Reflection is one of the most important processes that can be used to improve teaching. Even though pre-service teachers' attitudes toward reflection, specifically to written reflection, are unclear, teacher education programs specifically emphasize the importance of written reflection for the education and development of pre-service teachers. In order to explore their attitudes, a collective reflective discourse was conducted. The research question is: What are the attitudes of primary school, pre-service teachers toward reflection, especially written reflection, at the beginning of the first preparatory year? A small group of eight, first-year, pre-service students participated in a collective reflective discourse on reflection at one of the educational colleges in Israel. The research findings according to qualitative content analysis indicate that most of the pre-service teachers' attitudes toward reflection changed from negative to positive during the discourse session. In addition, the pre-service teachers' misconceptions about reflection were also altered during the discourse. This article presents a literature review on reflection, collective reflection, and pre-service teachers' attitudes toward reflection. A description of the small-group method, collective reflective learning discourse, and the resulting qualitative content analysis will follow. Finally, conclusions will be presented with recommendations to improve teacher education programs.
Keywords: Reflectionwritten reflectioncollective reflective learningpre-service teachers
Reflection is an acceptable method for individual development and focuses primarily on improving problems and difficulties ( Dewey, 1933). During their training process, pre-service teachers (PST) are encouraged to reflect on and learn from their in-school teaching experience ( Jaeger, 2013; Le Cornu & Ewing, 2008; McClure, 2005). Beyond the importance of personal reflective learning for professional development, it is recognized that
Learning with others enriches reflection on experience ( Rodgers, 2014)
According to this literature review, the strength and advantages of applying CRL discourse as a methods of PST reflection, expressing and exposing PST attitudes, and promoting reflection had not yet been applied or studied. While researchers believe that reflection is one of the most effective tools and processes to promote teaching skills and professional development of PST ( Kohen & Kramarski, 2018; Kramarski & Michalsky, 2009; Perry & Rahim, 2011).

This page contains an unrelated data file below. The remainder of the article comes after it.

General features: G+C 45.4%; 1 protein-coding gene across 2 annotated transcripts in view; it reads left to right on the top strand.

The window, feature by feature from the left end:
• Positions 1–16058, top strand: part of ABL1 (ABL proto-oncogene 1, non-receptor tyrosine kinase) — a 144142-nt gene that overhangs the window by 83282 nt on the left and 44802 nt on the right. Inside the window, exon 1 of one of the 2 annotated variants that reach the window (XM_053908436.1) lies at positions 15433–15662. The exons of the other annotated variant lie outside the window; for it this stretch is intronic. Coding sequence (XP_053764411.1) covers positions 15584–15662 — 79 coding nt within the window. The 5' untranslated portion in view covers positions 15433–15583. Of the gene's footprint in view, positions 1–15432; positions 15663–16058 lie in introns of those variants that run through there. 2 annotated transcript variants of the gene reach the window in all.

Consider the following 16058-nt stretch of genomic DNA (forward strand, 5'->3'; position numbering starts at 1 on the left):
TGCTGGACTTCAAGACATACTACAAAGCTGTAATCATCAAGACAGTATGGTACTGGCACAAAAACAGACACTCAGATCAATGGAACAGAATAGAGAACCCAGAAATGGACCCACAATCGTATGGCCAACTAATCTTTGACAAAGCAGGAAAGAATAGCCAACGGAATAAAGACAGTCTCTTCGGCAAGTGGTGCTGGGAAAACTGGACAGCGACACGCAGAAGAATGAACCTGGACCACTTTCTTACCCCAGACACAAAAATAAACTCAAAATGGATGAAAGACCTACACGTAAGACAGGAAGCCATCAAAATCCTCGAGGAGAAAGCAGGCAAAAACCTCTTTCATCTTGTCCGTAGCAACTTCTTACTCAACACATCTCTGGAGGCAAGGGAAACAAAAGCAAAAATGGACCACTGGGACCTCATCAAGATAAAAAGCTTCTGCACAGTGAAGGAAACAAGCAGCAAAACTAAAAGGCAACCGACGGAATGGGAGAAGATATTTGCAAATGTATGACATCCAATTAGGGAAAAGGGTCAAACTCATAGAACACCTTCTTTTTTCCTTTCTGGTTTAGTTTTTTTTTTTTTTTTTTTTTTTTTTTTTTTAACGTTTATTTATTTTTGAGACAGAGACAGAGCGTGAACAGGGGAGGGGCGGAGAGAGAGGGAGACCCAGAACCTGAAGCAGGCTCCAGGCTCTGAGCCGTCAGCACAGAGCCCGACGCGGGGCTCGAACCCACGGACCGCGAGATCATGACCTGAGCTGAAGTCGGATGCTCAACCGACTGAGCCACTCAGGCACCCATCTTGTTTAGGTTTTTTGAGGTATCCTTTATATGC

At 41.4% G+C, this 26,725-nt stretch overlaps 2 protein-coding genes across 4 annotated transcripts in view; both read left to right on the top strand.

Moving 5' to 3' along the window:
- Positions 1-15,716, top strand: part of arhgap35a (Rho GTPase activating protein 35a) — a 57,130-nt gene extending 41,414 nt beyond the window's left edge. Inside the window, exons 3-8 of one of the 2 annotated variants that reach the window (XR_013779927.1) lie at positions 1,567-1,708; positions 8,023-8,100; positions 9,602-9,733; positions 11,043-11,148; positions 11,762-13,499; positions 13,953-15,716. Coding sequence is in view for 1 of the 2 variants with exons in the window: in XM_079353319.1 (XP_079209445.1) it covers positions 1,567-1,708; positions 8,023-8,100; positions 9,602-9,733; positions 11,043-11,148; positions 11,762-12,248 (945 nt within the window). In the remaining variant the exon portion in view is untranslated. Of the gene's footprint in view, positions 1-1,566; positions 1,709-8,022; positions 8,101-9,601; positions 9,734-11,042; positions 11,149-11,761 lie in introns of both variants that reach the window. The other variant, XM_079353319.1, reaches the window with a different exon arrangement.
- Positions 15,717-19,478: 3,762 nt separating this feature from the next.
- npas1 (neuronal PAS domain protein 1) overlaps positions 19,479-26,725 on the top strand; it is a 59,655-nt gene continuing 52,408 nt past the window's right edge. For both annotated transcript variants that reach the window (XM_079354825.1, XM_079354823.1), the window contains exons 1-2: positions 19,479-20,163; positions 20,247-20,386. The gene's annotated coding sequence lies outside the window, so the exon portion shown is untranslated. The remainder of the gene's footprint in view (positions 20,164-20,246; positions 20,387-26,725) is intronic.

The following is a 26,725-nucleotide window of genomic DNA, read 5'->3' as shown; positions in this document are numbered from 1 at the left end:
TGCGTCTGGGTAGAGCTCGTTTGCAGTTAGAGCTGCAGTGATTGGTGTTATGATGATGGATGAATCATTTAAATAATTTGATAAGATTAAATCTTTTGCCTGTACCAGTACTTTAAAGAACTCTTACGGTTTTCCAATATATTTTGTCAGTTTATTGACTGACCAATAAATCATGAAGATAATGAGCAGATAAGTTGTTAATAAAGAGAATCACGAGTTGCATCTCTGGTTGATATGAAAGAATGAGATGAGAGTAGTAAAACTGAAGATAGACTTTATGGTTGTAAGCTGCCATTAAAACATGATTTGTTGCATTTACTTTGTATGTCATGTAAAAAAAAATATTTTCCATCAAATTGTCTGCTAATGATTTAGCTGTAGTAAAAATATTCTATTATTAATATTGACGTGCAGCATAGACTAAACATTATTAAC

The aim of this research is to expose PST attitudes toward reflection and determine if changes occur through CRL discourse. The research question is: What are the attitudes of primary school, pre-service teachers (PST) toward reflection, mostly written reflection, at the beginning of the first preparation year? Eight, first-year PST participated in the small group, CRL discourse research, at one of the educational colleges in Israel. First, a literature review on reflection in education, collective reflection, and PST attitudes toward reflection will be presented. Then a description of the CRL discourse method and a qualitative content analysis of the PST attitudes will be presented. Finally, conclusions will be discussed, and some recommendations will be suggested for teachers' education preparation programs.
Reflection in Education
Personal reflections are most acceptable in educational programs so teachers can learn from their experience and improve their teaching accordingly. Even though CRL is becoming common practice in educational preparation programs, its strength and advantages have not been used to evaluate and expose attitudes about reflection or to promote personal, written reflection on teaching experience. At the time this literature review was conducted, no research about the effect of CLR discourse on PST attitudes on reflection had been found;
Reflection is a type of retrospective introspection. In Latin, retrospection means a "turning back", which in this case refers to turning back and looking at actions, occurrences, or events. It is also an experience of deliberate, internal observation that promotes the description, analysis, and evaluation of thoughts, assumptions, beliefs, feelings, theories, and actions to be expressed and exposed consciously. It includes options to simultaneously contemplate the future, the present, and the past based on self-awareness, openness, and willingness to internalize new insights ( McClure, 2005).